Why C Continues to the Preferred Systems Programming Language
December 10, 2018
Some things, do in fact, last forever. The programming language C, that started decades ago – in 1972 to be precise – is one of them. Many of the world’s greatest products are built using C. Some decades ago, and many others that are being built today. According to the December 2018 Tiobe Index, C holds the number two spot, just after Java.
This is mainly because C can be used to compile a very wide variety of computer platforms and requires programmers to make very few changes to the source code.
Despite the prevalence of other modern, higher-level languages, C continues to stand the test of time, and empower the world as the preferred systems programming language – because of low-level access to memory, and minimal run-time support.
C for Systems Programming
Systems programming, although similar to applications programming, requires developers to create programs that interact with other programs or systems, as opposed to human users.
It requires specific interactions, usually with very specific and sometimes rigid formats. And because of the presence of several non-trivial structures and architectures as well as non-traditional execution models, the need to build specific performance characteristics is crucially important for the programmer.
Read More: What Goes into Choosing the Right Systems Programming Language
Although several languages are being used for systems programming, C is the still the ideal choice, due to its flexibility, efficiency, performance, and closeness to the hardware. Let’s look at some other reasons why C continues to be the preferred systems programming language:
- Easy to code: One of the biggest reasons why C works so well for systems programming is because it is easy to code. C’s direct 1-1 interaction with machine code means there are no complicated built-in data structures like trees or tables. Since the programmer can see any code and know exactly what it does in the hardware, the entire backend is implemented by the programmer – unlike in other languages where the backend implementation is not necessarily known to the programmer.
- Low-level language: Another reason for using C for systems programming is its proximity to the operating system. Since most C implementations compile directly to machine code, the programmer has full power over what happens at the machine level. There is no need for an interpreter or compiler. This feature makes C an efficient language for systems programming because low-level resources, such as memory, can be accessed effortlessly.
- Explicit memory management: Another strong reason why C is so popular for systems programming is the flexibility it offers for memory management. Unlike other programming languages where a garbage collector takes care of memory allocation, C allows programmers to do low-level memory handling themselves, giving them total control over where, when, and how memory is allocated. Programmers can scale down a program and run with a small amount of memory. This is extremely beneficial in today’s digital age, where mobile devices demand that programmers keep memory requirement to a minimum.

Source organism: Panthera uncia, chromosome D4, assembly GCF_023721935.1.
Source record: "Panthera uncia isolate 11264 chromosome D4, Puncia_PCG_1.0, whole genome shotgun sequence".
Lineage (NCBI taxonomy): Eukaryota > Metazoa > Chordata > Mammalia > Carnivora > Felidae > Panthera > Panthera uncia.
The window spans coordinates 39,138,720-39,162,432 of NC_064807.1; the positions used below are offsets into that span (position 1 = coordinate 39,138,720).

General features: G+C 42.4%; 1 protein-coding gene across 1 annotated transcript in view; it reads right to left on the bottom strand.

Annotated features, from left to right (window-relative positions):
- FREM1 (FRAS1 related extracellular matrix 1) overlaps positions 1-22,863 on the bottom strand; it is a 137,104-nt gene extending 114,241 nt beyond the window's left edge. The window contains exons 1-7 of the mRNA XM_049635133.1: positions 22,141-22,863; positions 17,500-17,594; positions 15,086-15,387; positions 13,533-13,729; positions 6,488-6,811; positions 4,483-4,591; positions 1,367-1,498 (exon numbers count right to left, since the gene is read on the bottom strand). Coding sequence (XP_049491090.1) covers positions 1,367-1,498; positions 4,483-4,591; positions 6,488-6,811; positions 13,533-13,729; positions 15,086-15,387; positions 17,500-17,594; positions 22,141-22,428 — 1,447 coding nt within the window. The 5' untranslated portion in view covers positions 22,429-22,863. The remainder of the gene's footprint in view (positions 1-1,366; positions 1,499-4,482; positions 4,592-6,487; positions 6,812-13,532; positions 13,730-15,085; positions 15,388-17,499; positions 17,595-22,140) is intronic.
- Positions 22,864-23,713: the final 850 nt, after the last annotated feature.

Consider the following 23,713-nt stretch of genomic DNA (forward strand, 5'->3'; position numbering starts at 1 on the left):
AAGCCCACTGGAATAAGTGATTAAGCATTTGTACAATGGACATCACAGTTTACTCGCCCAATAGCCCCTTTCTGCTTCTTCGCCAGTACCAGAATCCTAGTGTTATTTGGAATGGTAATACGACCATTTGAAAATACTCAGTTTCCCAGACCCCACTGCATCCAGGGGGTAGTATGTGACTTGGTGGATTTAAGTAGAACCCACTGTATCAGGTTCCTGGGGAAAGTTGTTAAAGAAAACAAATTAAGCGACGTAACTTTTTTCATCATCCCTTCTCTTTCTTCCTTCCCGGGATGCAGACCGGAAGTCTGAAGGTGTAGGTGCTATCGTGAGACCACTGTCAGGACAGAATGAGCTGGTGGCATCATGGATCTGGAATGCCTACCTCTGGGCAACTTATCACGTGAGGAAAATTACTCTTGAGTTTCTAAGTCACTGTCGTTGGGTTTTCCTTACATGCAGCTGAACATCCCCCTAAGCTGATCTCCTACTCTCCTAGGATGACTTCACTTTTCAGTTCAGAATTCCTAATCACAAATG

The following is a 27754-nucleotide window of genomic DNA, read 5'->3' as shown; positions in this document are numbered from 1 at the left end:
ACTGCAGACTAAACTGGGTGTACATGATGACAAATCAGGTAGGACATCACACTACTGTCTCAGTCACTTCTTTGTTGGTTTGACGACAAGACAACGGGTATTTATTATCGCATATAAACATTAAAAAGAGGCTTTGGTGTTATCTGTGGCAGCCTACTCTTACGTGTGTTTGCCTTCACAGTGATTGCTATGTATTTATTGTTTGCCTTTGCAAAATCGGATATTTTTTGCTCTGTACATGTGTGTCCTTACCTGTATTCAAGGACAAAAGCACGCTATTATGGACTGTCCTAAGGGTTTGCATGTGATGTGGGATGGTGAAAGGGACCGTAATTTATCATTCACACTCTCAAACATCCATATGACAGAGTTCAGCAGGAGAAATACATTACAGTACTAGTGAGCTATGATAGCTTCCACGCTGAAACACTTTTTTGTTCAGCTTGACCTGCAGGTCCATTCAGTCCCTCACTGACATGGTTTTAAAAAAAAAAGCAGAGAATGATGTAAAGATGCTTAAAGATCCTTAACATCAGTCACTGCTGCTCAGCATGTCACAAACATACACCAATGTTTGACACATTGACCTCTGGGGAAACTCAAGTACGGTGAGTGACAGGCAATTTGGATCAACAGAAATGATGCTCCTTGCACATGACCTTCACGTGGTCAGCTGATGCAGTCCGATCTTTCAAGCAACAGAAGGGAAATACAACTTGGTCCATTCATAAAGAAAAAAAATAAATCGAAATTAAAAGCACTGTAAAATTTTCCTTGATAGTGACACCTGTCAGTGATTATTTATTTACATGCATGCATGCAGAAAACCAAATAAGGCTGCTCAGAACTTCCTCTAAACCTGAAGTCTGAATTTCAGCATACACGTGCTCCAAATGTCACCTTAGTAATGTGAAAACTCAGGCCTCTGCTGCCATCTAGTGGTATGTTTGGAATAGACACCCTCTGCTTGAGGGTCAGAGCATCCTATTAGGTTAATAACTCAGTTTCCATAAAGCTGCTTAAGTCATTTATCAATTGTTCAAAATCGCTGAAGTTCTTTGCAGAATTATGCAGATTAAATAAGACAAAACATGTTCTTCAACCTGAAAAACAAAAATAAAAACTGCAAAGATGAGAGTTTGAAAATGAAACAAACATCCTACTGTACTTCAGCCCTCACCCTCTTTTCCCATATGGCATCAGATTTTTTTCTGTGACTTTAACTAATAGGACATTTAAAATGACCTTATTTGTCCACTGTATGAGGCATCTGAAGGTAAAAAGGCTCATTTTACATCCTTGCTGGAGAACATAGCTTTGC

- Flexible structure: Systems programming is never easy, especially while dealing with large chunks of code. However, C’s flexible structure allows programmers to break down the program into multiple blocks of code or functions for execution. So, it is easy to understand and allows free movement of data across the different functions. Programmers can manually copy data to different areas, move bits around, and process data in small amounts. Although this is a tedious process, it is a lot more efficient – both in the usage of RAM and in processing time, which is essential in systems programming.
- No runtime dependencies: As compared to other languages, C has a very small runtime. And unlike other programming languages, C has absolutely no runtime dependencies. Programs can be run on bare minimum systems like embedded systems. This means programmers can build a C program that runs directly on hardware – without expecting any kind of memory manager or input or output layer. Also, much of the standard library doesn’t require an operating system. Those that do can be implemented minimally by the programmer.
- Compatibility: C is extremely compatible. Most languages that exist today already have what it takes to interact and communicate with C. This means programmers can develop a library in C using standard calling conventions, and have the confidence that every other language can link to it, in a seamless manner. Any software developed using C#, Java, Perl, Python, or PHP can all link with C libraries without much trouble.
- High portability: A great aspect of C is that is it a highly portable language. It lies as close to the system as possible while simultaneously providing high-level constructs – there is at least one C compiler for almost every existing architecture. Because portability is directly proportional to how flexible the software is, systems that are developed using C are often extremely flexible. So, for programmers who are able to write portable code in C, the end result is an application that can run on every major platform.
The Language of the Future
Considering how long C has been around, the language doesn’t seem to have an expiry date. It’s closeness to the hardware, explicit memory management feature, flexible structure, compatibility, and portability makes it the ideal choice for low-level development such as operating systems and embedded software.
Read More: What To Look For in Your Systems Programming Partner
The fact that C continues to top the charts, despite the presence of so many programming languages, says a lot for C’s robustness and efficiency. Even after 40 years, the world is running on C. And as far as we can see, C will continue to be the top choice for systems programming.